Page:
Introduction of TRP family
The transient receptor potential (TRP) channel protein family consists of a special family of cation channel proteins that are closely related to Ca2+ and play an extremely important role in sensory physiology. It has a wide range of effects, including short-term effects such as cell contraction, secretion, sensory signal transduction, and long-term effects such as cell growth, proliferation, and death. TRP is a gating molecule in the sensory system and is an intermediary between the external environment and the nervous system, which converts thermal, chemical, and mechanical stimuli into inward currents.
The family members of TRP family and their structure respectively
The mammalian TRP channel protein family includes seven proteins that each contains six transmembrane domains, which can be divided into two broad categories. The first class of TRPs includes TRPA, TRPC, TRPM, TRPN, and TRPV, and their transmembrane structures domain has sequence homology and contains a C-terminal 23-25 amino acid "TRP domain" in the 6th transmembrane domain; the second category includes TRPP and TRPML, with fewer TRPs than the first sequence homology, and an extracellular loop between the first and second transmembrane domains, with similar primary structural sequences and predicted topological structure. These TRP proteins have different permeability for different cations, lack the positively charged amino acid residues necessary for voltage-gated channels in their fourth transmembrane domain and form pores in the S5 and S6 hydrophilic regions; Both the N-terminus and the C-terminus are intracellular, and the N-terminus has an ankyrin repeat and a coiled-coil domain that binds to the protein or cytoskeleton, and this structure is required for TRP protein interaction.
Research status of TRP family and the mechanism of their physiological sensory function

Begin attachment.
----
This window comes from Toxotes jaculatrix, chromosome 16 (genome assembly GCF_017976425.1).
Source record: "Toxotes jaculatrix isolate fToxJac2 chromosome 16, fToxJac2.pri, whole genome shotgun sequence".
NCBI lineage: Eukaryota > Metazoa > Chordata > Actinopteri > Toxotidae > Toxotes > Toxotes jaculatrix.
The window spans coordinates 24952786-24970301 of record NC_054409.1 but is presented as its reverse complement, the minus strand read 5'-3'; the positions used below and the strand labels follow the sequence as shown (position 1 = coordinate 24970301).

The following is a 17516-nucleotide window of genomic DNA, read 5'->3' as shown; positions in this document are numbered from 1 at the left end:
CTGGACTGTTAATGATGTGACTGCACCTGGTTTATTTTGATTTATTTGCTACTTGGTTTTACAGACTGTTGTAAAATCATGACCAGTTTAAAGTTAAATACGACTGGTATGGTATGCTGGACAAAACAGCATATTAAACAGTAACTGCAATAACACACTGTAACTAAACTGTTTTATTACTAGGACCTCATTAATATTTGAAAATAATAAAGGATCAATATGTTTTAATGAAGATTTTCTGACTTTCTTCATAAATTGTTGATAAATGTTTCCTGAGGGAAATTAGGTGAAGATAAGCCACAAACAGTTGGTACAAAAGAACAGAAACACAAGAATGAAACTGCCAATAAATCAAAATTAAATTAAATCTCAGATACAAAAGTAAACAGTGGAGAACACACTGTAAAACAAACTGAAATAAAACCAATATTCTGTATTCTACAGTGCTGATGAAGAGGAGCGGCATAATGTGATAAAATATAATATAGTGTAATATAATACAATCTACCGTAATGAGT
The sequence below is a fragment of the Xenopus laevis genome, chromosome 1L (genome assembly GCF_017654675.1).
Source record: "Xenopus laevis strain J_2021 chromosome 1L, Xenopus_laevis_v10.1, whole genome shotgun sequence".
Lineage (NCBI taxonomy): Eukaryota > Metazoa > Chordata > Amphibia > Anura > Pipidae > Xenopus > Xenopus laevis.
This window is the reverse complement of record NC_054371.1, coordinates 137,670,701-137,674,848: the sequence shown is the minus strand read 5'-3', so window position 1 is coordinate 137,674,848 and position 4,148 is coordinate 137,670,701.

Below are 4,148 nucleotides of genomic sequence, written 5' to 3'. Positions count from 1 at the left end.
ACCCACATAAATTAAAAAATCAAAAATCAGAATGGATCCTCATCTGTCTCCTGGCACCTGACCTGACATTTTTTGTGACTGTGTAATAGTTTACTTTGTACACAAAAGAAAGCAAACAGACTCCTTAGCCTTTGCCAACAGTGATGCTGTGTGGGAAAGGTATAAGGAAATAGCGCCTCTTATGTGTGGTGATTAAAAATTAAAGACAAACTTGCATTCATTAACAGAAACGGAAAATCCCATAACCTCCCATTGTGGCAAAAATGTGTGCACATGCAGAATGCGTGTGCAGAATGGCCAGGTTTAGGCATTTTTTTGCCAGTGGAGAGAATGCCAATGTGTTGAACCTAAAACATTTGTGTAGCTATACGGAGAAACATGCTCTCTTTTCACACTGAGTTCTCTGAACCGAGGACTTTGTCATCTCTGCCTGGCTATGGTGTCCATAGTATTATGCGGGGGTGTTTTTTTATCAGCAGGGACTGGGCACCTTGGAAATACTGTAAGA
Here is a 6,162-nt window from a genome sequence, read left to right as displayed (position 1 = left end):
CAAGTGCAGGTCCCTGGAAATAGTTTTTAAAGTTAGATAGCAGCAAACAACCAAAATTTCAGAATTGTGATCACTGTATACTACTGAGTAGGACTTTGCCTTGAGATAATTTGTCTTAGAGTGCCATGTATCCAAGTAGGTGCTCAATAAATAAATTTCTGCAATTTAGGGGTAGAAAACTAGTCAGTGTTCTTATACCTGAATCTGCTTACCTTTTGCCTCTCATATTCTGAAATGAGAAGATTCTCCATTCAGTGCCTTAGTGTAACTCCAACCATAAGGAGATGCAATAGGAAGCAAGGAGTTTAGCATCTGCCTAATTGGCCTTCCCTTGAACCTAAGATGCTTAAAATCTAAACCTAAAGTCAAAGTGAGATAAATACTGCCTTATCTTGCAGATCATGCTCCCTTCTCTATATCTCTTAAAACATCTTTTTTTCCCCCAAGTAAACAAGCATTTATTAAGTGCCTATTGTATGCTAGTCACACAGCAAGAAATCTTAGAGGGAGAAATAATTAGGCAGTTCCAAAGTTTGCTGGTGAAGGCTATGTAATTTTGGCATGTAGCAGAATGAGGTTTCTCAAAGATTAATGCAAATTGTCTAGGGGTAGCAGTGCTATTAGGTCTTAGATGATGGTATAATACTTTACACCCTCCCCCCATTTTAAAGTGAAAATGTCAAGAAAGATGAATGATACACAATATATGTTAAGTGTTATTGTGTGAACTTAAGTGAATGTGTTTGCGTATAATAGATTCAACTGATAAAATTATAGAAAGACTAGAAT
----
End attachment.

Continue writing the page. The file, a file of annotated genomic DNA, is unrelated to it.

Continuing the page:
Mammalian TRP studies involve a highly selective entry mechanism for non-excitatory Ca2+, particularly in relation to calcium pool regulation of Ca2+ influx. The TRP channel protein is closely related to the Ca2+ channel (store-operated channels, SOC), and SOCs is one of the main pathways for Ca2+ to enter non-excitable cells. Activation of TRP involves several factors, such as physical stimuli (such as heat, volume expansion, shear stress, osmotic pressure), chemical stimuli (such as phorbol ester), electrical stimulation, and ligand activation. In the TRPV1 signal pathway, the nerve growth factor (NGF) can make the damage more sensitive by increasing TRPV1 activity. TRPV 1 regulates the adaptation to pain stimuli through phosphorylation and dephosphorylation. PKA and PKC phosphorylation sites are present in all TRPs, and phosphorylation-related PI3K and SH2 domains are also found in several TRPs. NGF-activated receptor tyrosine kinase RTK phosphorylates the receptor's own Tyr, leading to further enzymatic activity, which in turn catalyzes the phosphorylation of Tyr on its target protein. The phospholipase PLC-γ is activated, PLC -γ amplifies the excited PLC signal, and the amplification of the excitation signal is necessary for ion pool loss and activation of the ion channel. The enzyme decomposes phosphoinositide-4,5-diphosphate (PIP2) into second messenger diglyceride (DAG) and inositol triphosphate (IP3), the former activates PKC and leads to TRPV1 phosphorylation. NGF can also activate TRPV1 via the PI3K pathway, and bradykinin (BK) can also activate PKC to phosphorylate TRPV1. TRPV4 is activated by cytochrome P450, and cytochrome P450 is a product of SOCs regulating arachidonic acid metabolism. The physiological sensory functions involved in the TRP protein family are specifically described below. Mammalian perception of temperature is dependent on TRPV and TRPM in the TRP family of proteins, which are turned on by cold or heat stimuli, activate skin sensory nerve cells and transmit external information to the spinal cord and brain. The precise expression, localization, and function of TRP are key to nociceptive effects, and the various post-translational modifications of these proteins that can be made after inflammation make pain perception more sensitive. TRPV1 can be activated by heat and H+ and can also be activated by chemicals such as capsaicin. The taste cells of the human tongue are not sensitive to the "spicy" of the pepper, which is felt by the pain fibers activated by capsaicin. In the 1950s, capsaicin was associated with pain. By 1997, Caterina et al successfully cloned the capsaicin receptor and named it vanillaid recepter subtype1(VR1) and proved to be a selective cation channel. Capsaicin causes TRPV1 to open, thereby sensing the Ca2+ influx of neurons, accompanied by the release of certain excitatory amino acids and neuropeptides, such as substance P, calcitonin gene-related peptide (CGRP). The opening of TRPV1 mediates the thermopathic stimulation signal, and the long-term effects of capsaicin can lead to calcium accumulation leading to cell death. These painful stimuli of heat or acid, in addition to acting on nociceptors, can also cause the release of activator ATP and bradykinin production. Puntambekar et al reported that the expression of TRPV1 helps maintain peripheral nerve cell integrity and sense pain. It is currently being investigated whether TRPV1 receptor antagonists can be used clinically as analgesics. However, the continued use of capsaicin can cause desensitization, and the mechanism of analgesia needs to be further elucidated. Capsaicin-induced desensitization is associated with phosphorylation of calmodulin, which is like the adrenergic receptor's phosphorylation of opioid receptors leading to desensitization of opioids. Some TRPs (mainly TRPV and TRPN protein families) are mechanically sensitive ion channels. By sensing changes in the surface stress of the cell membrane, extracellular mechanical signals are transduced intracellularly, involving auditory and tactile sensations. Mechanical stimulation transduction occurs on sensory cells of muscles, skin, and joints. TRPV4 is specifically expressed in the cochlear hair cells, the sensory nerve endings, and the sensory nerve central synapse-linked tentacles Merkelcells. TRPV4 can cause Src tyrosine phosphorylation of stretch receptors by low osmotic pressure, and has Ca2+, Mg2+ permeability, which can be activated by cell swelling, heat, phorbol ester, endogenous ligand. The inner ear hair cells are sensitive to sound vibrations and head movements, which deflect the hair bundles of the hair cells, causing the non-selective cation channels to open, resulting in depolarization of the membrane. When the bundle is continuously deflected, the channel is closed due to Ca2+ dependent adaptation. TRPV4 mechanically induces Ca2+ entry in vascular endothelial cells, most likely by shear stress-mediated Ca2+ influx. The spatial location perception mechanism of the body has always been an area of interest. TRP-4 is a homologue of the TRPN channel in C. elegans, which has 40% sequence identity, and TRP-4 is a mechanically sensitive channel for detecting zebrafish hair cells and is required for Drosophila sensation to be affected by bristles. TRP-4 is expressed in both dopamine neurons and interneurons and is abundant in dopamine neurons, which can sense mechanical stress. Li et al. 2006 showed that the “self-feeling” that controls the posture and position of the body during nematode movement requires specific neurons and TRP ion channels. This neuron of nematodes is functionally like human muscle spindles and Golgi tendon bodies, which are important organs that control the movement of the extremities. Feedback from these self-receptors can positively and negatively regulate muscle activity. The study showed that when nematodes encounter food (bacteria), they reduce body flexion and extension, so that the trp4 mutant nematode moves at maximum flexion and extension, while the wild type only occurs when there is no bacterial obstruction. The TRPML protein in the TRP protein family plays an important role in light transmission in invertebrates such as Drosophila. Light causes a conformational change in rhodopsin, which activates the G protein-mediated PLC pathway, which is mediated by a complex of TRP, and many TRP family members are present in complexes containing multiple signal components. The Drosophila signaling complex was first discovered in Drosophila photoreceptor cells, and the scaffolding molecule of this signaling complex is inactivated without post-potential D protein, and directly binds to seven protein aggregates that function in light energy conversion. Since the light-dependent cation inflow is a transient (millisecond) process, the assembly of the optical signal complex also requires a fast response. Wanget al reported that TRP nonsense mutations can cause visual signal transduction damage, INAD mislocalization and retinal deterioration, whereas knockdown of INAD binding sites on TRP has no effect on the activation process, so TRP and INAD direct binding is not required for photoreaction but does not exclude that the mutated TRP binds indirectly to the signal complex and that the interaction contributes to channel activation.